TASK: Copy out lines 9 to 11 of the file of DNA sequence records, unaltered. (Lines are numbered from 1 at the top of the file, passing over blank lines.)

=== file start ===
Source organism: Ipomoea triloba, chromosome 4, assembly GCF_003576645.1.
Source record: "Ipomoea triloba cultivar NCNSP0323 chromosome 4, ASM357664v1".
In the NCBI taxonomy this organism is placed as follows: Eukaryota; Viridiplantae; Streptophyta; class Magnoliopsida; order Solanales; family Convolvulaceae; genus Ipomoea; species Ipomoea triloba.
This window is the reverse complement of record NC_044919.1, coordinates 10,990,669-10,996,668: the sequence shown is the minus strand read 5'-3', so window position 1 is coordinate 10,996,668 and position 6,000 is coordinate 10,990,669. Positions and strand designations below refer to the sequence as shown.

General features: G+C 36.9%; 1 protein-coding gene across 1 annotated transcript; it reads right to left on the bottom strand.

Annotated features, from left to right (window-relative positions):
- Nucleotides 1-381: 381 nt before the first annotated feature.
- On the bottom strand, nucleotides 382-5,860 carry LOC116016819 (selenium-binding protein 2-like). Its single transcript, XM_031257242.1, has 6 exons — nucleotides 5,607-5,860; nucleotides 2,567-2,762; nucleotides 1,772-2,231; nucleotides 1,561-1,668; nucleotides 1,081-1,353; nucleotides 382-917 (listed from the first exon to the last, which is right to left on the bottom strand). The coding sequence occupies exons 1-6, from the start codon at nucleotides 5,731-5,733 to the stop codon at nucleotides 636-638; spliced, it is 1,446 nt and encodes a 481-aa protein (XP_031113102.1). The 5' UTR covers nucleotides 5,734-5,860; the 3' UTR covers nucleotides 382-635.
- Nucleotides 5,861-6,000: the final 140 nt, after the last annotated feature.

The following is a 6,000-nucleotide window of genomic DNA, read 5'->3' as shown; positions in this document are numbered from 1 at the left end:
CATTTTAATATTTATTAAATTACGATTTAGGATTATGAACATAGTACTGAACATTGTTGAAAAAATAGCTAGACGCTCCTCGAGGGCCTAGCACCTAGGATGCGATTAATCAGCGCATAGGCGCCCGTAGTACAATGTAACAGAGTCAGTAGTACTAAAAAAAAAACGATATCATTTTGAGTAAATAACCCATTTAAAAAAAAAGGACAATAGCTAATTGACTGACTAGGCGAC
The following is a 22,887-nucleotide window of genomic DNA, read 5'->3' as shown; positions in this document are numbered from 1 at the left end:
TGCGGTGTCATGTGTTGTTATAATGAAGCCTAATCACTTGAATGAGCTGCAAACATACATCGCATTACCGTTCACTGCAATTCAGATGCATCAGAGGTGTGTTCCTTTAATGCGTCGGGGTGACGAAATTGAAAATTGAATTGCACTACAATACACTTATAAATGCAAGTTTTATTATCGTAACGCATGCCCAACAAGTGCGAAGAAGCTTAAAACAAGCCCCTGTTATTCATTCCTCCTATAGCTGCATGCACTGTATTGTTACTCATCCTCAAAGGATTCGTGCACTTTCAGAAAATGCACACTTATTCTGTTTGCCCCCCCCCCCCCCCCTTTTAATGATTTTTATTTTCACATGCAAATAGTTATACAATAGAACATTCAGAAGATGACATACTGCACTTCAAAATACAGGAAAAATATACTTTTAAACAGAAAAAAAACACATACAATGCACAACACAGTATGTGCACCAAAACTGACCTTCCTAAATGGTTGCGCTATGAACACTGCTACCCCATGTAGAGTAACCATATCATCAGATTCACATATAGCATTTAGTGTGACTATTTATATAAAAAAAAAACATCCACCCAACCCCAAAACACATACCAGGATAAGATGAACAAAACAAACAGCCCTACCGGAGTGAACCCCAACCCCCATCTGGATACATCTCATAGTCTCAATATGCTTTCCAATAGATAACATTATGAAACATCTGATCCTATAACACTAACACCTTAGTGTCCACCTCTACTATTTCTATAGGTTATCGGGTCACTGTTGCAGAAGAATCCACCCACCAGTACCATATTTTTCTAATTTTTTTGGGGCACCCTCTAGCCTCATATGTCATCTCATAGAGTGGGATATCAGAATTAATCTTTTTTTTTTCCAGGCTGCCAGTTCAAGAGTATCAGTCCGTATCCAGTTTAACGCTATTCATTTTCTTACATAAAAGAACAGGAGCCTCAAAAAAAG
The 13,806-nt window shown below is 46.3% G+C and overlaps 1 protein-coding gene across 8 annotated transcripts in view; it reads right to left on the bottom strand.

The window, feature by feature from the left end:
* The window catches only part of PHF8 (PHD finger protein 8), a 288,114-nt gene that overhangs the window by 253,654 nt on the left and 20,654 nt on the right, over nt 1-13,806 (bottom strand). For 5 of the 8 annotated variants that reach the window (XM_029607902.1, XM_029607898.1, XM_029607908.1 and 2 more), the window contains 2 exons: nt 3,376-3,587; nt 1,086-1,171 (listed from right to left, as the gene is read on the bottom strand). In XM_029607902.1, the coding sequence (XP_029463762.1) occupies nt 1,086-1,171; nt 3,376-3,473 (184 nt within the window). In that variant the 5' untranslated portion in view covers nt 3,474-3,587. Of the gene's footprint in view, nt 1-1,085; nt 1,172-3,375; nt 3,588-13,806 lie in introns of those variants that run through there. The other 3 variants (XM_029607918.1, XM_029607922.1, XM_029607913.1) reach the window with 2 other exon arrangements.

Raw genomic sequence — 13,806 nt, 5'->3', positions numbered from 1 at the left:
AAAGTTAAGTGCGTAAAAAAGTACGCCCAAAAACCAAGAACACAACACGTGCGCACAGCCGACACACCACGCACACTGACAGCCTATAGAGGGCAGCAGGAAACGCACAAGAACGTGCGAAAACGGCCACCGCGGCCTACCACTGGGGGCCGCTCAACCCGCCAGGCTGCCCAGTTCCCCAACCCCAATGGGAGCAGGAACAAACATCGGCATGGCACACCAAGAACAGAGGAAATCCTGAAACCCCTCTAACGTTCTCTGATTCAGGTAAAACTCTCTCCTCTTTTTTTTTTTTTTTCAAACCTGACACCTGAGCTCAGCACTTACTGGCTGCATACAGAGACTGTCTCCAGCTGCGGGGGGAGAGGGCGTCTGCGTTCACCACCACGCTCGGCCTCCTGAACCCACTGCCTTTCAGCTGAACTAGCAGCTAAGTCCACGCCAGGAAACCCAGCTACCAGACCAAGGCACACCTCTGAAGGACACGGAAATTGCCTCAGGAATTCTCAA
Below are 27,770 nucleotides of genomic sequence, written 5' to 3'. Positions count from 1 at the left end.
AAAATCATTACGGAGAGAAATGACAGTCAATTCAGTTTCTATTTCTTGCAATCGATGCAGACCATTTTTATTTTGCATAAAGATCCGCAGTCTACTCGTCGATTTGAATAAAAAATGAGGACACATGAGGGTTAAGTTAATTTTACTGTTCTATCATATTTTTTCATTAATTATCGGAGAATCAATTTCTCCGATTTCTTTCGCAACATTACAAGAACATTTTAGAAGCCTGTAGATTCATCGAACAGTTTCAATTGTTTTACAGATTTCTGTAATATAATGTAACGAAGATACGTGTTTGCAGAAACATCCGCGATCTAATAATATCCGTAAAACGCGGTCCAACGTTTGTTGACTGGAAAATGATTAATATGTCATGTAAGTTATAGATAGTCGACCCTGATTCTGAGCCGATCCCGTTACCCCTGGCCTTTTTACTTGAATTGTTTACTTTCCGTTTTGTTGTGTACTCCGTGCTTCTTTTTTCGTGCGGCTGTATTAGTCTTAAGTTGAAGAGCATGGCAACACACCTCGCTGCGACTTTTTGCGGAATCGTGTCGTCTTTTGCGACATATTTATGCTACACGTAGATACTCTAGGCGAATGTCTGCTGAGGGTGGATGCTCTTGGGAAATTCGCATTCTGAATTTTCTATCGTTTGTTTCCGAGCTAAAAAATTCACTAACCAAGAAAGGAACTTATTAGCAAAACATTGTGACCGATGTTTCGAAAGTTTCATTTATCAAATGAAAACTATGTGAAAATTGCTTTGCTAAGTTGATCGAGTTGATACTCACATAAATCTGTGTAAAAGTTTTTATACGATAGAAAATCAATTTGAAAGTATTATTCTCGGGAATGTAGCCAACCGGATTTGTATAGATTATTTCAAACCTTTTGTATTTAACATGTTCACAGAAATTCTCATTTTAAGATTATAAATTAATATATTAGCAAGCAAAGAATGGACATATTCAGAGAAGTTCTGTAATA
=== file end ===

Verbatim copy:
- Nucleotides 5,861-6,000: the final 140 nt, after the last annotated feature.

The following is a 6,000-nucleotide window of genomic DNA, read 5'->3' as shown; positions in this document are numbered from 1 at the left end:
CATTTTAATATTTATTAAATTACGATTTAGGATTATGAACATAGTACTGAACATTGTTGAAAAAATAGCTAGACGCTCCTCGAGGGCCTAGCACCTAGGATGCGATTAATCAGCGCATAGGCGCCCGTAGTACAATGTAACAGAGTCAGTAGTACTAAAAAAAAAACGATATCATTTTGAGTAAATAACCCATTTAAAAAAAAAGGACAATAGCTAATTGACTGACTAGGCGAC